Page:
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5 Ways the Cloud Is Transforming the Airline Industry

5 Ways the Cloud Is Transforming the Airline Industry

The airline industry is growing steadily, with passenger demand increasing with every passing year. Between 2017 and 2036, passenger volumes are set to experience a compound annual growth rate of nearly five percent. As a result, airlines of all sizes must examine how they can improve their systems to accommodate large volumes of passengers while operating as efficiently as possible.

Already, the cloud is proving its worth in the airline industry by powering transformations in nearly every facet of operations. Moving further into the 21st century, more and more airlines will recognize the value that cloud computing can provide. Here is a look at some of the biggest ways the cloud is revolutionizing the airline industry:

1. It helps improve customer service.

In recent years, customers have become more demanding in their search for the best products and services. This sentiment is the same among the scores of airline passengers who take to the skies every day. Now more than ever before, airline companies are looking at the ways they can enhance the customer experience—and many of them are turning to the cloud to achieve this goal.

Airlines have begun to shift away from traditional passenger service delivery models in favor of cloud-based technologies. Using innovations in self-service devices, airlines can allow their passengers to print their own labels and boarding passes. Consoles seamlessly connect with data from the cloud regarding flight reservations and customer information, so that every passenger can quickly and securely check in for their flights. The cloud also makes all of this data readily available to airline workers, so they can access information quickly on behalf of their customers.

2. It’s more reliable.

Over the past few years, airlines have experienced a number of high-profile technical issues that have resulted in cancelled flights, unhappy clientele, and lost revenue. From Delta’s massive power outage to United’s router issues, these problems often stem from the use of older, less reliable technology—in some cases involving software from the 1990s.

The cloud allows airlines to digitally transform the IT systems that undergird their operations and implement new technologies for greater stability and reliability. Cloud platforms mitigate the risk of downtime with redundancies and multiple data backup options that improve resiliency. With these protections, airlines can focus on efficiency and avert problems with legacy systems that can cause downtime, grounded or cancelled flights, and profit loss.

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3. It allows for easier use of apps.

The cloud provides airlines with a central location for all their applications and digital services, making it far easier to keep users across the system connected and aligned with one another. With cloud technology, airlines can keep their ticketing agents up-to-date with crucial information about flight statuses and reservations without needing to distribute emails to staff (or rely on other cumbersome communication methods). This is facilitated through the use of centralized cloud-based apps that update in real time to reflect the most current information. In addition, airlines that rely on the cloud for the deployment of their apps do not need to worry about obtaining licenses for all staff workstations.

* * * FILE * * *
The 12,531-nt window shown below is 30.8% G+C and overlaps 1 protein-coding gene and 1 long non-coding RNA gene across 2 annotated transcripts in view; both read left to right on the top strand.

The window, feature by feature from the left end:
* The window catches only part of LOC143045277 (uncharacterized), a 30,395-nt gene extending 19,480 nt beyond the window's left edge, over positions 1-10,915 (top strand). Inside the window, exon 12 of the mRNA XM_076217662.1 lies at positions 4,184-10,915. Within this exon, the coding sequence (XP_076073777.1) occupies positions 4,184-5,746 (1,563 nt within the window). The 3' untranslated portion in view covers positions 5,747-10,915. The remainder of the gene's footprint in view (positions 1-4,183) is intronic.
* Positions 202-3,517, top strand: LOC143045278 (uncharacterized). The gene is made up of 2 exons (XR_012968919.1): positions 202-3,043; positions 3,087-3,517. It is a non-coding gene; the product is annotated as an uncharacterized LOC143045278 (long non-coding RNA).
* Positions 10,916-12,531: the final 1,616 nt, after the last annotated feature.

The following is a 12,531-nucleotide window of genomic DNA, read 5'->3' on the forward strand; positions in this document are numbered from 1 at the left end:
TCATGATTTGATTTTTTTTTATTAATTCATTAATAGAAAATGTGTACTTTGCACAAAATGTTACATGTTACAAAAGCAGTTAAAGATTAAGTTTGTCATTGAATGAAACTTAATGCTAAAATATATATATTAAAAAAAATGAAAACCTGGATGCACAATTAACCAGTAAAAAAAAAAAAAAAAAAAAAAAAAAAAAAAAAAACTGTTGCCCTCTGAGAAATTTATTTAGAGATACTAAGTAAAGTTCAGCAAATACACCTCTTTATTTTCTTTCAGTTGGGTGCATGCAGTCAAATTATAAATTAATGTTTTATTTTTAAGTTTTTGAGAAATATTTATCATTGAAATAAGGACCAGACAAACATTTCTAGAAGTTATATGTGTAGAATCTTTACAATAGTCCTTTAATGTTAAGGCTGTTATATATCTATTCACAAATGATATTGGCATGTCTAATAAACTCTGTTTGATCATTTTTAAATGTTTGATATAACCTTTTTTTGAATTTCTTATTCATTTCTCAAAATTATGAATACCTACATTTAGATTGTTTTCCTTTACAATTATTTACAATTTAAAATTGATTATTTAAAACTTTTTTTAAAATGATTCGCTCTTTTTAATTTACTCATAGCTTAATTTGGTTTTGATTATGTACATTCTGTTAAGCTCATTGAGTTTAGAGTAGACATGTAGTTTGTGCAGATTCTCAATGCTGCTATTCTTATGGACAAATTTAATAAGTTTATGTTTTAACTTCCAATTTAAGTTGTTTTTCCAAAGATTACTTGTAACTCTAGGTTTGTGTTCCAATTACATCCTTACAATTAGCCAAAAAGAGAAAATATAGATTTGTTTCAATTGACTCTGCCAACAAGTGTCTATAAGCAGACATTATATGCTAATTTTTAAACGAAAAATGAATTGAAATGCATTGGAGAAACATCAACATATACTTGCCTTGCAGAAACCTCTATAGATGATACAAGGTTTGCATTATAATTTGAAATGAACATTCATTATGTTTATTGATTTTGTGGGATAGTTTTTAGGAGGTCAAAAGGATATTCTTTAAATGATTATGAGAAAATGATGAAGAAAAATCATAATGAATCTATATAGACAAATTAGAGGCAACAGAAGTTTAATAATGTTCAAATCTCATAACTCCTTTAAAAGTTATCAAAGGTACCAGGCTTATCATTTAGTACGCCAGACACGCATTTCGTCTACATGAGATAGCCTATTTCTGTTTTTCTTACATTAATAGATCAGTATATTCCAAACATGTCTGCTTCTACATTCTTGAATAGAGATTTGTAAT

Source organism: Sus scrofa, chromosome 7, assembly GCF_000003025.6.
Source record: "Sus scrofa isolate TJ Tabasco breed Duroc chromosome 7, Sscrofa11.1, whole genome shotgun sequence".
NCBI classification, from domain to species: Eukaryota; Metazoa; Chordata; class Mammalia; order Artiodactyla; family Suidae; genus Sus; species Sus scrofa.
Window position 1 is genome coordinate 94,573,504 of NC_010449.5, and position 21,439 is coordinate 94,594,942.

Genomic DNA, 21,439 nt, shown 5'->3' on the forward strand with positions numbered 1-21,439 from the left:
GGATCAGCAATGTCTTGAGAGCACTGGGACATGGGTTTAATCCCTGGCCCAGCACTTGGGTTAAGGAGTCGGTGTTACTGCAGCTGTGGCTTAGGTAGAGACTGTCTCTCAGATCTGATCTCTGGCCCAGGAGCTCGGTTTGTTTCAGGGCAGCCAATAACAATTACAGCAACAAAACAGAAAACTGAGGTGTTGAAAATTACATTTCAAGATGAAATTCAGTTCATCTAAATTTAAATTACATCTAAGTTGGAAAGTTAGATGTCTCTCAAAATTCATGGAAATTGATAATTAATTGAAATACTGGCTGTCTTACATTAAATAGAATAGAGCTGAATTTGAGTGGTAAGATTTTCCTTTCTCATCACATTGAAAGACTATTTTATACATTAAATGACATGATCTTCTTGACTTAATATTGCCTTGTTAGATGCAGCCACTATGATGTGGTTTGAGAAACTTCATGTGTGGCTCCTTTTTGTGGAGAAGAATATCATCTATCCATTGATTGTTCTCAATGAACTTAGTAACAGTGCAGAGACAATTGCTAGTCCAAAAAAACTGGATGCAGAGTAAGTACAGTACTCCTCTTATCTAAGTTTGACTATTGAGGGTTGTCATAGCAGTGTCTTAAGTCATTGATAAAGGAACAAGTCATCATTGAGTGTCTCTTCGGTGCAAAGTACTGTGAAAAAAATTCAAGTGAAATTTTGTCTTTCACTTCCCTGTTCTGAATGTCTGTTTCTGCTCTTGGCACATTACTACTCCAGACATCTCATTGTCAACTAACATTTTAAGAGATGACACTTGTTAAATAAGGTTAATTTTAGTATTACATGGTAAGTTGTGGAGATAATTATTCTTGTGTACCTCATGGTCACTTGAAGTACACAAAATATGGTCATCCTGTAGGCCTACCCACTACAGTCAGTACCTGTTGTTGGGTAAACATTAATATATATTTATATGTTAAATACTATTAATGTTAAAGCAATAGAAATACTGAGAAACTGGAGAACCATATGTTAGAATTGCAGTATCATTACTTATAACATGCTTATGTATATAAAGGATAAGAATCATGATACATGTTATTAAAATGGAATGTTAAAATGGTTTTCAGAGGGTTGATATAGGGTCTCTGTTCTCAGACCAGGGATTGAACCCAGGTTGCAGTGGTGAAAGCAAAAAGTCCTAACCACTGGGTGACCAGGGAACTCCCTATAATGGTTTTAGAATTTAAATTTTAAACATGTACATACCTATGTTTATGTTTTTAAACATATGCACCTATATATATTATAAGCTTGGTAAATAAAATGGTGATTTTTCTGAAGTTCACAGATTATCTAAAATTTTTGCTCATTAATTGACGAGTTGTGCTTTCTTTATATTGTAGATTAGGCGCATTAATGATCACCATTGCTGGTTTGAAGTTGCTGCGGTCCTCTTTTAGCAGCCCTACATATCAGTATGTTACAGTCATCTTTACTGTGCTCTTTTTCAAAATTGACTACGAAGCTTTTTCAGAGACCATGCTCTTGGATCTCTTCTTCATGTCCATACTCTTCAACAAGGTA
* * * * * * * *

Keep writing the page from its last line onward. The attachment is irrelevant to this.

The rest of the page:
4. It makes airline staff more efficient.

Cloud-based systems allow any user to connect with stored information from any device that is connected to the Internet. This cuts the ties between staff members and stationary computers and allows them to complete their most important tasks on the go—something that’s particularly important in an industry that’s all about moving people. Whether ticketing workers need to serve passengers or maintenance staff need to view work lists, these users can seamlessly access any information within seconds. Not only does this make airline teams more efficient, but it also enhances their productivity.

5. It allows airlines to overhaul outdated systems.

As previously mentioned, outdated systems have become an issue for many airlines. Though these companies typically upgrade their infrastructure once every few years, this is rarely enough of a change when relying on technology that is years, if not decades, old.

In the cases of Delta and United, their system failures came as a result of using platforms with base technology that is decades old. In a separate incident, a widely used legacy program called Altea caused chaos in 2017 when it went down, causing check-in delays at airports around the globe. Many other airlines have experienced similar issues with legacy systems and turned to the cloud as a means of modernizing their entire companies.

For example, take Ryanair, a European airline that facilitates over 2,000 flights every day. After experiencing issues with performance, the airline has decided to abandon most of its on-site data centers in favor of the cloud. In the cloud, Ryanair will be able to access such innovations as machine learning and more powerful analytics. These will allow the airline to automatically identify sharp increases in demand for flights, and anticipate schedule changes accordingly. The cloud will also power a more robust email marketing campaign for the airline.

Like organizations in countless other industries, airlines can no longer balk at the idea of replacing legacy systems with the cloud. With the promise of affordability, improvements to operational efficiency, heightened connectivity, and more, the cloud is essential to the airline industry.